Conjunctival Pigmentation Associated With Long-Term Minocycline Therapy
By Christopher T. Hood, MD, and photographed by Hillary Bernard, CRA, University of Michigan W.K. Kellogg Eye Center, Ann Arbor, Mich.
A 59-year-old woman was referred for evaluation of pigmented conjunctival lesions. The patient had noticed a few small dark spots in the inferior fornix of both eyes while applying makeup two months earlier. She was unsure how long they had been present, or if they had grown in size or number.
On exam, multiple superficial, discrete conjunctival cysts containing darkly pigmented granular deposits were seen in the inferior and superior tarsal conjunctiva bilaterally. The remainder of her ocular examination was within normal limits.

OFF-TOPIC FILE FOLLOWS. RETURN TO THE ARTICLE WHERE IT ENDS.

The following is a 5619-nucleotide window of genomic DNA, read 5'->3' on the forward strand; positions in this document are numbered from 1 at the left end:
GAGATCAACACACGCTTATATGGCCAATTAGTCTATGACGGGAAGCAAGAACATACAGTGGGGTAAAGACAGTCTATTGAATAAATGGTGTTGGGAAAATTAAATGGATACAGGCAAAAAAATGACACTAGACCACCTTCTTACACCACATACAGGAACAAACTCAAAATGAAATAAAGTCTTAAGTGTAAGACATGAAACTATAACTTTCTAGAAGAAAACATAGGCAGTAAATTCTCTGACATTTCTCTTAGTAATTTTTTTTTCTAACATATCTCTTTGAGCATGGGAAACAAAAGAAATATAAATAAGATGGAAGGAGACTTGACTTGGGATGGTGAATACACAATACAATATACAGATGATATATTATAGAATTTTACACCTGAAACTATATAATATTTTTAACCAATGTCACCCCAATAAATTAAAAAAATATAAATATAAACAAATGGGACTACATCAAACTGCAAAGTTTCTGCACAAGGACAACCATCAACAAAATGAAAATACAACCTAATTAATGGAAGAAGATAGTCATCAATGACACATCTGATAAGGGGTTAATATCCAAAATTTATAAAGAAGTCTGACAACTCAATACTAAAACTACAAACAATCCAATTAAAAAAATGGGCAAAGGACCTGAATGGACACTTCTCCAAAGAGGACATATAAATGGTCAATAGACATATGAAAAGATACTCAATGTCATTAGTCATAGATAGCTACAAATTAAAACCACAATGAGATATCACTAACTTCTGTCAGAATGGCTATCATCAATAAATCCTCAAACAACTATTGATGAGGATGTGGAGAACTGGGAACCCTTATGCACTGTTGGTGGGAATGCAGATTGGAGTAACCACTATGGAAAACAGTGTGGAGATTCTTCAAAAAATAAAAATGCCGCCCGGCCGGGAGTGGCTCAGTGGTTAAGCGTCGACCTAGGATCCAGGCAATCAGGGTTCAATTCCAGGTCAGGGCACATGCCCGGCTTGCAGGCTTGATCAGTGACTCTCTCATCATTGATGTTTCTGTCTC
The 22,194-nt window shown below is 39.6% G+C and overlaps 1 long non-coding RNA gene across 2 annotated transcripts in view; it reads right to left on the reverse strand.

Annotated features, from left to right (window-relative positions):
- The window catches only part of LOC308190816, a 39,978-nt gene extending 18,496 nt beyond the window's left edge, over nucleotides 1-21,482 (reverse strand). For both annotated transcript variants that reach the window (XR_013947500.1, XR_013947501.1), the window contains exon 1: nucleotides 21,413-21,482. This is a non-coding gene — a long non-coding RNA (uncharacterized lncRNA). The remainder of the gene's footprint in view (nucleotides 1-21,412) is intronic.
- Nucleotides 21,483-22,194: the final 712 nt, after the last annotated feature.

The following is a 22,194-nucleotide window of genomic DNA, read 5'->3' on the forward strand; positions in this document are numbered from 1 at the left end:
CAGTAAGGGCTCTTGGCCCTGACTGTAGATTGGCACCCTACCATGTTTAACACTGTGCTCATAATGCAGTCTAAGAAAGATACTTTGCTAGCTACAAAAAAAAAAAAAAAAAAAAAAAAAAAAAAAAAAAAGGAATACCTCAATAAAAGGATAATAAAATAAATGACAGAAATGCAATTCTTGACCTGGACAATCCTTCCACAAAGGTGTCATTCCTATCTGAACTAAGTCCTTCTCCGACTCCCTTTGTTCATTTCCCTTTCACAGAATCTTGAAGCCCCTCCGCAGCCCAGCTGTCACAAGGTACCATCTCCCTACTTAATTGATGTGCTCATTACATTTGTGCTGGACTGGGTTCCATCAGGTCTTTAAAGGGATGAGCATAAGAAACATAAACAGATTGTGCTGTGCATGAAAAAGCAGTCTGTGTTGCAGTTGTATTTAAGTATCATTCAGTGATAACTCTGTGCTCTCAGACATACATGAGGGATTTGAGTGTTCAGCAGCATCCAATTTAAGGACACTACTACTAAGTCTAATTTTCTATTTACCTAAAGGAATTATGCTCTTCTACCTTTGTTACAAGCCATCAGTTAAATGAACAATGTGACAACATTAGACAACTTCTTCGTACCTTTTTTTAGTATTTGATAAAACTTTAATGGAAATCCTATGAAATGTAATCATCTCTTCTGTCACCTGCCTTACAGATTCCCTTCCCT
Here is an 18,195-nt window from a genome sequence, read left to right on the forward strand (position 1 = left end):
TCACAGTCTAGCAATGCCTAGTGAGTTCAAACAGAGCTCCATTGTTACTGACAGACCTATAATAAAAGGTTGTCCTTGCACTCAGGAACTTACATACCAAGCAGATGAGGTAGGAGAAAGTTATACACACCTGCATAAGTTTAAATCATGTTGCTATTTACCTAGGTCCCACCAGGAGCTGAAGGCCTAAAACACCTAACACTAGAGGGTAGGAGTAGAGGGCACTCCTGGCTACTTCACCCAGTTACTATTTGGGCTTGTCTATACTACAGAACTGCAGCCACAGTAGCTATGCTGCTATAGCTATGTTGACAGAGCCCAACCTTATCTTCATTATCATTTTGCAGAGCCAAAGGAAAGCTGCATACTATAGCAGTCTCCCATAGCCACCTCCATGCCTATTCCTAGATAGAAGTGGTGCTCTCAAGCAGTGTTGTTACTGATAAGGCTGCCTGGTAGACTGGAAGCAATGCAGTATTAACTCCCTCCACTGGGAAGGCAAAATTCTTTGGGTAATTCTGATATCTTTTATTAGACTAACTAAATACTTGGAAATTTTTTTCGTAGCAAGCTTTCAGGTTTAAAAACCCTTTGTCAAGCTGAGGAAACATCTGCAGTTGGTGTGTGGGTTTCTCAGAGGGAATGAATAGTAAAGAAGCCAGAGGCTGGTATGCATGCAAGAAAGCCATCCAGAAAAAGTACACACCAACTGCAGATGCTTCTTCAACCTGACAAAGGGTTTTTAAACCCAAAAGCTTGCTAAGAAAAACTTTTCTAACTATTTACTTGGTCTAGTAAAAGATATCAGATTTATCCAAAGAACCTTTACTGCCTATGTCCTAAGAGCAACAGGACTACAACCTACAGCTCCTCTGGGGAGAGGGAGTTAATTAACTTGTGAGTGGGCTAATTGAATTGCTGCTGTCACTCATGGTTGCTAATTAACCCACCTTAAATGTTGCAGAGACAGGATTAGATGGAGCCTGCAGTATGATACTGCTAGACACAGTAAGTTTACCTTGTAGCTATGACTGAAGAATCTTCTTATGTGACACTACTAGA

The patient reported taking oral minocycline for more than 20 years for acne vulgaris. With the exclusion of other diagnoses, she was given a diagnosis of conjunctival pigmentation associated with long-term minocycline use and reassured about the benign nature of the lesions; no treatment was initiated.
|BLINK SUBMISSIONS: Send us your ophthalmic image and its explanation in 150-250 words. E-mail to firstname.lastname@example.org, fax to 415-561-8575, or mail to EyeNet Magazine, 655 Beach Street, San Francisco, CA 94109. Please note that EyeNet reserves the right to edit Blink submissions.